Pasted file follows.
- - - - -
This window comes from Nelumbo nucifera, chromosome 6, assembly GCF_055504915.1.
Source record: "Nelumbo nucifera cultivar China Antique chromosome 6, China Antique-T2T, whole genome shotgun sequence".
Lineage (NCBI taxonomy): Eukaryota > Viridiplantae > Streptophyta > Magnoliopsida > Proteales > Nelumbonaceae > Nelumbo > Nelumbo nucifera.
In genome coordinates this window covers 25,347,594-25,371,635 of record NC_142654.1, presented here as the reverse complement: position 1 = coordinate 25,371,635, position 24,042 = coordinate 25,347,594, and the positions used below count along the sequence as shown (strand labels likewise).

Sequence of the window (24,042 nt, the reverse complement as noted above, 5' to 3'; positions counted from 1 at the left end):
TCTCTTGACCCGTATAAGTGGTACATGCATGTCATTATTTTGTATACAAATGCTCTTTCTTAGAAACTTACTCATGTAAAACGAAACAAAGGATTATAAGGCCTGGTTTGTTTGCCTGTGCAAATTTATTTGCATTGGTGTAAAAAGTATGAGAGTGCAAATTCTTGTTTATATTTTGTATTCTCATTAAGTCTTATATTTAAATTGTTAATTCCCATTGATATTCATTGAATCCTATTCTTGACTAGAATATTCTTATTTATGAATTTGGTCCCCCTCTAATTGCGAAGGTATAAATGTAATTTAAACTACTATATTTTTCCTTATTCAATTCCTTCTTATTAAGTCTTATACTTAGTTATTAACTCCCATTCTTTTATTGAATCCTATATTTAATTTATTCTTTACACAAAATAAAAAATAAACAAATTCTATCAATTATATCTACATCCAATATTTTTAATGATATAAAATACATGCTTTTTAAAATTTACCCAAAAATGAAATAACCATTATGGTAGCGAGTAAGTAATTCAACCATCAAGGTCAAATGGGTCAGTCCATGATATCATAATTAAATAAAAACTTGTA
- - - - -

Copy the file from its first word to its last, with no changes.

This window comes from Nelumbo nucifera, chromosome 6, assembly GCF_055504915.1.
Source record: "Nelumbo nucifera cultivar China Antique chromosome 6, China Antique-T2T, whole genome shotgun sequence".
Lineage (NCBI taxonomy): Eukaryota > Viridiplantae > Streptophyta > Magnoliopsida > Proteales > Nelumbonaceae > Nelumbo > Nelumbo nucifera.
In genome coordinates this window covers 25,347,594-25,371,635 of record NC_142654.1, presented here as the reverse complement: position 1 = coordinate 25,371,635, position 24,042 = coordinate 25,347,594, and the positions used below count along the sequence as shown (strand labels likewise).

Sequence of the window (24,042 nt, the reverse complement as noted above, 5' to 3'; positions counted from 1 at the left end):
TCTCTTGACCCGTATAAGTGGTACATGCATGTCATTATTTTGTATACAAATGCTCTTTCTTAGAAACTTACTCATGTAAAACGAAACAAAGGATTATAAGGCCTGGTTTGTTTGCCTGTGCAAATTTATTTGCATTGGTGTAAAAAGTATGAGAGTGCAAATTCTTGTTTATATTTTGTATTCTCATTAAGTCTTATATTTAAATTGTTAATTCCCATTGATATTCATTGAATCCTATTCTTGACTAGAATATTCTTATTTATGAATTTGGTCCCCCTCTAATTGCGAAGGTATAAATGTAATTTAAACTACTATATTTTTCCTTATTCAATTCCTTCTTATTAAGTCTTATACTTAGTTATTAACTCCCATTCTTTTATTGAATCCTATATTTAATTTATTCTTTACACAAAATAAAAAATAAACAAATTCTATCAATTATATCTACATCCAATATTTTTAATGATATAAAATACATGCTTTTTAAAATTTACCCAAAAATGAAATAACCATTATGGTAGCGAGTAAGTAATTCAACCATCAAGGTCAAATGGGTCAGTCCATGATATCATAATTAAATAAAAACTTGTA